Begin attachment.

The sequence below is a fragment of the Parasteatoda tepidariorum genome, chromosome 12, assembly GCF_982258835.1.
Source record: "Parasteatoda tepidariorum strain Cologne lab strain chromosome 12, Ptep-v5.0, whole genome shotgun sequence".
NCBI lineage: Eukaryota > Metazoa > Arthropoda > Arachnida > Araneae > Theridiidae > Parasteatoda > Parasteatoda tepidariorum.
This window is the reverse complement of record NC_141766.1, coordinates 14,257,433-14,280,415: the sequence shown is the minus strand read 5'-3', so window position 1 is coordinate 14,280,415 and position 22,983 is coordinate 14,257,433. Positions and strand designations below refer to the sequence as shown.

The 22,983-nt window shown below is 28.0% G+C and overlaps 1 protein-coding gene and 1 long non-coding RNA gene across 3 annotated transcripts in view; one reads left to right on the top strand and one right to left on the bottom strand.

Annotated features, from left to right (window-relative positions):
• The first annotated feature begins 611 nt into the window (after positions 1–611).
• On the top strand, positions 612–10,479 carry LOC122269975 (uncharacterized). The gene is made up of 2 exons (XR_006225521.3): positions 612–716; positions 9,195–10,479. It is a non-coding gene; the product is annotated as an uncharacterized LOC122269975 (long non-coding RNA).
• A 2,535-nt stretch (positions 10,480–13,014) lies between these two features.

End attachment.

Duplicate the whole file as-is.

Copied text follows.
The sequence below is a fragment of the Parasteatoda tepidariorum genome, chromosome 12, assembly GCF_982258835.1.
Source record: "Parasteatoda tepidariorum strain Cologne lab strain chromosome 12, Ptep-v5.0, whole genome shotgun sequence".
NCBI lineage: Eukaryota > Metazoa > Arthropoda > Arachnida > Araneae > Theridiidae > Parasteatoda > Parasteatoda tepidariorum.
This window is the reverse complement of record NC_141766.1, coordinates 14,257,433-14,280,415: the sequence shown is the minus strand read 5'-3', so window position 1 is coordinate 14,280,415 and position 22,983 is coordinate 14,257,433. Positions and strand designations below refer to the sequence as shown.

The 22,983-nt window shown below is 28.0% G+C and overlaps 1 protein-coding gene and 1 long non-coding RNA gene across 3 annotated transcripts in view; one reads left to right on the top strand and one right to left on the bottom strand.

Annotated features, from left to right (window-relative positions):
• The first annotated feature begins 611 nt into the window (after positions 1–611).
• On the top strand, positions 612–10,479 carry LOC122269975 (uncharacterized). The gene is made up of 2 exons (XR_006225521.3): positions 612–716; positions 9,195–10,479. It is a non-coding gene; the product is annotated as an uncharacterized LOC122269975 (long non-coding RNA).
• A 2,535-nt stretch (positions 10,480–13,014) lies between these two features.